Sleep Responsibly

— Written By Ashley McRae and last updated by
en Español / em Português

El inglés es el idioma de control de esta página. En la medida en que haya algún conflicto entre la traducción al inglés y la traducción, el inglés prevalece.

Al hacer clic en el enlace de traducción se activa un servicio de traducción gratuito para convertir la página al español. Al igual que con cualquier traducción por Internet, la conversión no es sensible al contexto y puede que no traduzca el texto en su significado original. NC State Extension no garantiza la exactitud del texto traducido. Por favor, tenga en cuenta que algunas aplicaciones y/o servicios pueden no funcionar como se espera cuando se traducen.


Inglês é o idioma de controle desta página. Na medida que haja algum conflito entre o texto original em Inglês e a tradução, o Inglês prevalece.

Ao clicar no link de tradução, um serviço gratuito de tradução será ativado para converter a página para o Português. Como em qualquer tradução pela internet, a conversão não é sensivel ao contexto e pode não ocorrer a tradução para o significado orginal. O serviço de Extensão da Carolina do Norte (NC State Extension) não garante a exatidão do texto traduzido. Por favor, observe que algumas funções ou serviços podem não funcionar como esperado após a tradução.


English is the controlling language of this page. To the extent there is any conflict between the English text and the translation, English controls.

Clicking on the translation link activates a free translation service to convert the page to Spanish. As with any Internet translation, the conversion is not context-sensitive and may not translate the text to its original meaning. NC State Extension does not guarantee the accuracy of the translated text. Please note that some applications and/or services may not function as expected when translated.

Collapse ▲

Over the past couple of weeks, I have experienced some of the best sleep imaginable. To be perfectly honest, it has been awhile since my schedule has been free enough for me to get the proper rest needed. The push to get more sleep came with a little nudge from the stay in place order resulting from the COVID-19 pandemic. Before having to cope with our “new normal,” I admit that my sleeping habits were poor. I always attributed this to being so energized from the day that getting forty winks was difficult. With families being at home more and activities being limited, there have been more out-of-the-ordinary sleeping patterns and an increase in food consumption. Even though I have enjoyed being able to sleep, I also realize when and how I choose to sleep can create a multitude of health issues down the line.

According to the Centers for Disease Control and Prevention (CDC), insufficient sleep has been linked to the development and management of a number of chronic diseases and conditions including type 2 diabetes, cardiovascular disease, obesity, and depression. Research has shown that on average, adults typically require about seven to nine hours of sleep to function effectively. Lack of sleep can not only prevent you from being productive but also hinder decision making skills, change your mood, and even interfere with your ability to be creative. While some of us may have underlying issues that prevent us from getting an adequate amount of shut-eye (narcolepsy, sleep apnea, insomnia), that does not mean there aren’t measures we can take to achieve quality sleep. Here are a few helpful tips or suggestions that may help:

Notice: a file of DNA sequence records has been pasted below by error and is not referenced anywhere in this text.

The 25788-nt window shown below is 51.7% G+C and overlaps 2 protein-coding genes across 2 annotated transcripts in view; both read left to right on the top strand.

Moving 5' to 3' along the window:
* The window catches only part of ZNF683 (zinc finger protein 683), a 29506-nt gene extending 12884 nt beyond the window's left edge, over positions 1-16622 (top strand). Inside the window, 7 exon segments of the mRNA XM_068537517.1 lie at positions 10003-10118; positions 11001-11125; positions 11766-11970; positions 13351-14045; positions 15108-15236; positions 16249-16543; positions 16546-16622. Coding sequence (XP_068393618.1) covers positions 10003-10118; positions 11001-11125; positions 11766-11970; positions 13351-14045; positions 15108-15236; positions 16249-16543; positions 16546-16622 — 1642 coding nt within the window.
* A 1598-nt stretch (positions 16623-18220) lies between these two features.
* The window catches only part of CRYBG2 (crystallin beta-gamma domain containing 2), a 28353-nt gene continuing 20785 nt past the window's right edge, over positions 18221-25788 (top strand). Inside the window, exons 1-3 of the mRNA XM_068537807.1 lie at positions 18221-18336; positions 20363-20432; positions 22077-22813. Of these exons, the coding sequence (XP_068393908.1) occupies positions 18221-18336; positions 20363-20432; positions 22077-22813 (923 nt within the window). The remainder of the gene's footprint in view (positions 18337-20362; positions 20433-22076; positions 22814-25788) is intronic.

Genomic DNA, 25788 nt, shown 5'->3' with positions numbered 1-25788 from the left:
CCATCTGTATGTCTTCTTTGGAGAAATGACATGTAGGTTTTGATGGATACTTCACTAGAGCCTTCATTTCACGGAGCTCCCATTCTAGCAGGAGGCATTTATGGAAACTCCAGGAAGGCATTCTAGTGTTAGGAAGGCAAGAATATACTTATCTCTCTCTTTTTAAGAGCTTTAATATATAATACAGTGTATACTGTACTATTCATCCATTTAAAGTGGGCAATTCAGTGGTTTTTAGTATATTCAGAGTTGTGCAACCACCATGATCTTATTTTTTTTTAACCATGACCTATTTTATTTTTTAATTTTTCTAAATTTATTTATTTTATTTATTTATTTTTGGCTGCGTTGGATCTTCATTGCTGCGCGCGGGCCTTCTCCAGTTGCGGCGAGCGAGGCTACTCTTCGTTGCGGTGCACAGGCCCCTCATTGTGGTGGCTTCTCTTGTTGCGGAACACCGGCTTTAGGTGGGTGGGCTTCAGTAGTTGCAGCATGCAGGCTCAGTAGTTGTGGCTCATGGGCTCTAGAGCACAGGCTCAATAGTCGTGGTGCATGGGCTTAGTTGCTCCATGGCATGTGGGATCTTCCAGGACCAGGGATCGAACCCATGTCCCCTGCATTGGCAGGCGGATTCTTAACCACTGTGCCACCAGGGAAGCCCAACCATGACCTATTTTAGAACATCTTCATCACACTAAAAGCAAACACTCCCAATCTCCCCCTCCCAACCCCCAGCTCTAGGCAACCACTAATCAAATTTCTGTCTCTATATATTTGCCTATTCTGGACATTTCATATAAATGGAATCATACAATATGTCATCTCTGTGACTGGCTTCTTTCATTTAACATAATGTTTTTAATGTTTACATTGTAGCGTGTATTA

• Create and follow through with a sleep schedule. Designate a time for sleep and follow through. Whenever you have your body adjusted to a schedule, it becomes easier for your body’s clock to normalize and fall asleep at a set time.
  • Skip nap time if possible. Who doesn’t enjoy a quick nap during the day? Even though napping may be enjoyable, studies have shown that individuals who nap more frequently throughout the day tend to have issues falling to sleep at their regular bedtime. Napping also increases the chance of staying awake later at night, which can lead to unhealthy decisions. A sleep study conducted on adults showed late sleepers consumed 248 more calories per day. If you must rest during the day, take into consideration how long you will sleep. Ideally, naps should last between 20 to 30 minutes.
  • Control the atmosphere of your bedroom. Is your space too bright? Are there any electronic devices that make a lot of noise? Could you use a new mattress or comforter set to maximize your comfort? Is the temperature in your room uncomfortable? All of these are factors to take in consideration when trying to create a comfortable place to rest. Nuisances such as light and sound can be eliminated, and overall comfort can be adjusted to ensure quality rest. Something as simple as purchasing darker curtains or spending a little more on bedding for that extra thread count can make a world of difference and improve your functionality.

For more information on sleeping responsibly, contact Ashley McRae, Extension Adult Expanded Food and Nutrition Education Program Assistant, at 910-671-3276, by email at, or visit our website.

NC State University and N.C. A&T State University are collectively committed to positive action to secure equal opportunity and prohibit discrimination and harassment regardless of age, color, disability, family and marital status, gender identity, genetic information, national origin, political beliefs, race, religion, sex (including pregnancy), sexual orientation, and veteran status. NC State, N.C. A&T, U.S. Department of Agriculture, and local governments cooperating.